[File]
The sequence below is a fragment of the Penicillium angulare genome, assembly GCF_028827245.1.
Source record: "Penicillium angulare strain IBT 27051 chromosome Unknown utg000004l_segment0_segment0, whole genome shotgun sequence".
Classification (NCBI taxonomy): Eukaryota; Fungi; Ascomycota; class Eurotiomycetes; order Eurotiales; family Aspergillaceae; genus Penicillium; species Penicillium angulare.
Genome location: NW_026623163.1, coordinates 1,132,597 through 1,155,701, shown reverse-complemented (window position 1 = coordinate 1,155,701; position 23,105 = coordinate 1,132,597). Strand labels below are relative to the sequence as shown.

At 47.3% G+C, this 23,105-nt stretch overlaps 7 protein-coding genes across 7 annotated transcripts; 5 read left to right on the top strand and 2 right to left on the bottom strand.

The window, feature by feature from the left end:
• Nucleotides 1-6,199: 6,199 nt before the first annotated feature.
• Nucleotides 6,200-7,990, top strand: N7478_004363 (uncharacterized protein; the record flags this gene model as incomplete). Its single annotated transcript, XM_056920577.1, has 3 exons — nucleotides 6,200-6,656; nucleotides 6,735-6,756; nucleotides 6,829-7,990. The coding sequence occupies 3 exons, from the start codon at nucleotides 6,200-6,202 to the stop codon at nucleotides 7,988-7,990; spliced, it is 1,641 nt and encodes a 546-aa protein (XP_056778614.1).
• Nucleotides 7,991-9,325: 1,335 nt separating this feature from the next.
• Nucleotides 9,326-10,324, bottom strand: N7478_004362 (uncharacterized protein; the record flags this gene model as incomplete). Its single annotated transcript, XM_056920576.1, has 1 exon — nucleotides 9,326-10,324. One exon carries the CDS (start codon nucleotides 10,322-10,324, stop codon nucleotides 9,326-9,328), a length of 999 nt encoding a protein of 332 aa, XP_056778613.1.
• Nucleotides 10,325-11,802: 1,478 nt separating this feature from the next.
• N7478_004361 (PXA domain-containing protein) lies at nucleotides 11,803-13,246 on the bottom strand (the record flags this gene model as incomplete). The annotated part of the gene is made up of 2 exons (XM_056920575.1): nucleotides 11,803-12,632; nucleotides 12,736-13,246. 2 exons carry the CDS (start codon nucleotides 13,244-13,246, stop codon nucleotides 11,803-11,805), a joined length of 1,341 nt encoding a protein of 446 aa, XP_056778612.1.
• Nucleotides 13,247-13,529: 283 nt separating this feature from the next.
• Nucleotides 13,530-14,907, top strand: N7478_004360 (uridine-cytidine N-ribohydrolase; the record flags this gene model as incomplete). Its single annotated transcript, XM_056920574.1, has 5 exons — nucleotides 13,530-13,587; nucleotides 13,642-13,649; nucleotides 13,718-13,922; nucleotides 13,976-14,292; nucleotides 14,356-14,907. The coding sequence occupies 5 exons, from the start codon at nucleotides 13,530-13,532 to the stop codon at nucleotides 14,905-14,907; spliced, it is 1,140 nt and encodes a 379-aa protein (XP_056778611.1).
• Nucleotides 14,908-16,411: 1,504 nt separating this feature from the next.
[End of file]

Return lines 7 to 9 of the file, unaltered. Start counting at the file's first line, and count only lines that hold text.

• Nucleotides 1-6,199: 6,199 nt before the first annotated feature.
• Nucleotides 6,200-7,990, top strand: N7478_004363 (uncharacterized protein; the record flags this gene model as incomplete). Its single annotated transcript, XM_056920577.1, has 3 exons — nucleotides 6,200-6,656; nucleotides 6,735-6,756; nucleotides 6,829-7,990. The coding sequence occupies 3 exons, from the start codon at nucleotides 6,200-6,202 to the stop codon at nucleotides 7,988-7,990; spliced, it is 1,641 nt and encodes a 546-aa protein (XP_056778614.1).
• Nucleotides 7,991-9,325: 1,335 nt separating this feature from the next.